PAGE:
As much antique furniture is well over a hundred years old and has often gone through many owners’ hands, it is hardly surprising that it can take on an anthropomorphic quality for some buyers. Therefore some caution should be exercised when out shopping for antiques because it is very easy to fall in love with a piece and let caution fly to the wind.
Many antiques were designed as much for men as women, which we don’t always think of today when furnishing the home is often regarded as the female preserve. In the 18th century, publicly it was wealthy men who often chose the furnishings for their large country houses. This practice was made clear through Thomas Chippendale’s The Gentleman and Cabinet-Maker’s Director where the gentry would visit the Chippendale workshop and choose suites of furniture.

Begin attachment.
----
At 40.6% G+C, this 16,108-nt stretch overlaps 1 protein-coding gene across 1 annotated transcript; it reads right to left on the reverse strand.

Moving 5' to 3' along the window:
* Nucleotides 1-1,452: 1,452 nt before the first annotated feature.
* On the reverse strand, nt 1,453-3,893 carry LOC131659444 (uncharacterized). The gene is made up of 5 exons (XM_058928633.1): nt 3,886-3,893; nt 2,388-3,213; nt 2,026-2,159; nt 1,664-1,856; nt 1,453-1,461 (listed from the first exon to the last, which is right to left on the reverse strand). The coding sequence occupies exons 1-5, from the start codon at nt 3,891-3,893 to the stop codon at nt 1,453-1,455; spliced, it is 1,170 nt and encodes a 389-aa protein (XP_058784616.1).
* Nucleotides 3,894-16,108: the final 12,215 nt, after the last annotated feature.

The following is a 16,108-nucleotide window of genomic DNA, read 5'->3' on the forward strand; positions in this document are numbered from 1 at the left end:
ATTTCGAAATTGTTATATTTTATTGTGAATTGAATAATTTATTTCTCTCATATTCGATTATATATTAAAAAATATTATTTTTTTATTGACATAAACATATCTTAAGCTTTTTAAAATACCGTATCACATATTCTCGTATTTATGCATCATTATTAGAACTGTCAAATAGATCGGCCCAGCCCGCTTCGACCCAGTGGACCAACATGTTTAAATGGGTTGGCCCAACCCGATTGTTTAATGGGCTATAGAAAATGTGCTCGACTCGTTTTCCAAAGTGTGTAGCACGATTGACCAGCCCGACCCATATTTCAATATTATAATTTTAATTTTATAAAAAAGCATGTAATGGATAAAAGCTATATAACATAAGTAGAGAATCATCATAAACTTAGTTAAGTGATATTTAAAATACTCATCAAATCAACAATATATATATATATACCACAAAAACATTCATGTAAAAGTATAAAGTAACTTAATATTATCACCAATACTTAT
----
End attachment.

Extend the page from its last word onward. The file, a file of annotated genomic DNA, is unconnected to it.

Of course Chippendale made furniture that catered for both men and women whether it was a large breakfront bookcase or twin pedestal desk for the gentleman’s library or a rounded escritoire for the ladies’ drawing room or a small dressing table for the bedroom. There is no doubt therefore that antique furniture will appeal to both masculine and feminine tastes today. So choosing a piece can be instinctive, in that you love it as soon as you see it, but it can also be based on an appreciation and love for the craftsmanship that went into making the piece. Whatever draws you, some background knowledge about cabinetry, age, genre and style and will all help you to acquire a beautiful piece of antique furniture.
When spotting the perfect antique cabinets, dining chairs or other anqitues in Lancashire, Preston dealers will be happy to advise you on age, style, quality and provenance.
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